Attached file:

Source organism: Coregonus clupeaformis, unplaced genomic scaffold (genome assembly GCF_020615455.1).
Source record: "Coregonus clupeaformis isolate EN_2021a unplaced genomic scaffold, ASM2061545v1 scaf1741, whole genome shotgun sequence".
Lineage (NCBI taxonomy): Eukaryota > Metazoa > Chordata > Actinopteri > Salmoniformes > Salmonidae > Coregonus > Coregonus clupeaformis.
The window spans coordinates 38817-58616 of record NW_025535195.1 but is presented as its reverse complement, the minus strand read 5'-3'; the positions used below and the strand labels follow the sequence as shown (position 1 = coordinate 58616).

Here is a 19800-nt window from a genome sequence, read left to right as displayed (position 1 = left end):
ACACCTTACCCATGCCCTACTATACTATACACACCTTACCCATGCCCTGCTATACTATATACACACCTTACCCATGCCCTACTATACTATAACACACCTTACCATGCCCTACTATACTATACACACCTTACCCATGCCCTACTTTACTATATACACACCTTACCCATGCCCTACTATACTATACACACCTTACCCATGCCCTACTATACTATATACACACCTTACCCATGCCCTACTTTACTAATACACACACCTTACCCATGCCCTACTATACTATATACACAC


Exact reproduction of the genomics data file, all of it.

Source organism: Coregonus clupeaformis, unplaced genomic scaffold (genome assembly GCF_020615455.1).
Source record: "Coregonus clupeaformis isolate EN_2021a unplaced genomic scaffold, ASM2061545v1 scaf1741, whole genome shotgun sequence".
Lineage (NCBI taxonomy): Eukaryota > Metazoa > Chordata > Actinopteri > Salmoniformes > Salmonidae > Coregonus > Coregonus clupeaformis.
The window spans coordinates 38817-58616 of record NW_025535195.1 but is presented as its reverse complement, the minus strand read 5'-3'; the positions used below and the strand labels follow the sequence as shown (position 1 = coordinate 58616).

Here is a 19800-nt window from a genome sequence, read left to right as displayed (position 1 = left end):
ACACCTTACCCATGCCCTACTATACTATACACACCTTACCCATGCCCTGCTATACTATATACACACCTTACCCATGCCCTACTATACTATAACACACCTTACCATGCCCTACTATACTATACACACCTTACCCATGCCCTACTTTACTATATACACACCTTACCCATGCCCTACTATACTATACACACCTTACCCATGCCCTACTATACTATATACACACCTTACCCATGCCCTACTTTACTAATACACACACCTTACCCATGCCCTACTATACTATATACACAC